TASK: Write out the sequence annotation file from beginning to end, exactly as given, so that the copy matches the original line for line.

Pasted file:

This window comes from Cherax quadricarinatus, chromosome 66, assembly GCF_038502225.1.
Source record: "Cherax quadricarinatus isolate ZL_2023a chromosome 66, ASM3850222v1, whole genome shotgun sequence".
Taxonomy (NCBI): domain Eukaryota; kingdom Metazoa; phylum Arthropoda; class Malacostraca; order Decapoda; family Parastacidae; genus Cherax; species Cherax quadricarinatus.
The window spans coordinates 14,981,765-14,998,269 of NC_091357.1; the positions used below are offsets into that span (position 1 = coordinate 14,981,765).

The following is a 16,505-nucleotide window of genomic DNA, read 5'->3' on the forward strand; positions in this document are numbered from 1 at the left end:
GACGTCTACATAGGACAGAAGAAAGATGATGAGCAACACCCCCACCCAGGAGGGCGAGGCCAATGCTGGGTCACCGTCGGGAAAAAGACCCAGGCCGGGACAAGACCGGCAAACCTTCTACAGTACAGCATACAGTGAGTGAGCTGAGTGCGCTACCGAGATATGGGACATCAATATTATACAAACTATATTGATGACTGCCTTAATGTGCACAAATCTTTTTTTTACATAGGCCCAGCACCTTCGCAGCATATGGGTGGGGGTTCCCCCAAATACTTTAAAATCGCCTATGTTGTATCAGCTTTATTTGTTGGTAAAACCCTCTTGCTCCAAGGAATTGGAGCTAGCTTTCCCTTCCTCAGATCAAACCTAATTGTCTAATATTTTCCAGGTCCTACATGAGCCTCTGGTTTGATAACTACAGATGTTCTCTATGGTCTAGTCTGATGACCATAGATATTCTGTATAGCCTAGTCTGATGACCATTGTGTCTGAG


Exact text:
This window comes from Cherax quadricarinatus, chromosome 66, assembly GCF_038502225.1.
Source record: "Cherax quadricarinatus isolate ZL_2023a chromosome 66, ASM3850222v1, whole genome shotgun sequence".
Taxonomy (NCBI): domain Eukaryota; kingdom Metazoa; phylum Arthropoda; class Malacostraca; order Decapoda; family Parastacidae; genus Cherax; species Cherax quadricarinatus.
The window spans coordinates 14,981,765-14,998,269 of NC_091357.1; the positions used below are offsets into that span (position 1 = coordinate 14,981,765).

The following is a 16,505-nucleotide window of genomic DNA, read 5'->3' on the forward strand; positions in this document are numbered from 1 at the left end:
GACGTCTACATAGGACAGAAGAAAGATGATGAGCAACACCCCCACCCAGGAGGGCGAGGCCAATGCTGGGTCACCGTCGGGAAAAAGACCCAGGCCGGGACAAGACCGGCAAACCTTCTACAGTACAGCATACAGTGAGTGAGCTGAGTGCGCTACCGAGATATGGGACATCAATATTATACAAACTATATTGATGACTGCCTTAATGTGCACAAATCTTTTTTTTACATAGGCCCAGCACCTTCGCAGCATATGGGTGGGGGTTCCCCCAAATACTTTAAAATCGCCTATGTTGTATCAGCTTTATTTGTTGGTAAAACCCTCTTGCTCCAAGGAATTGGAGCTAGCTTTCCCTTCCTCAGATCAAACCTAATTGTCTAATATTTTCCAGGTCCTACATGAGCCTCTGGTTTGATAACTACAGATGTTCTCTATGGTCTAGTCTGATGACCATAGATATTCTGTATAGCCTAGTCTGATGACCATTGTGTCTGAG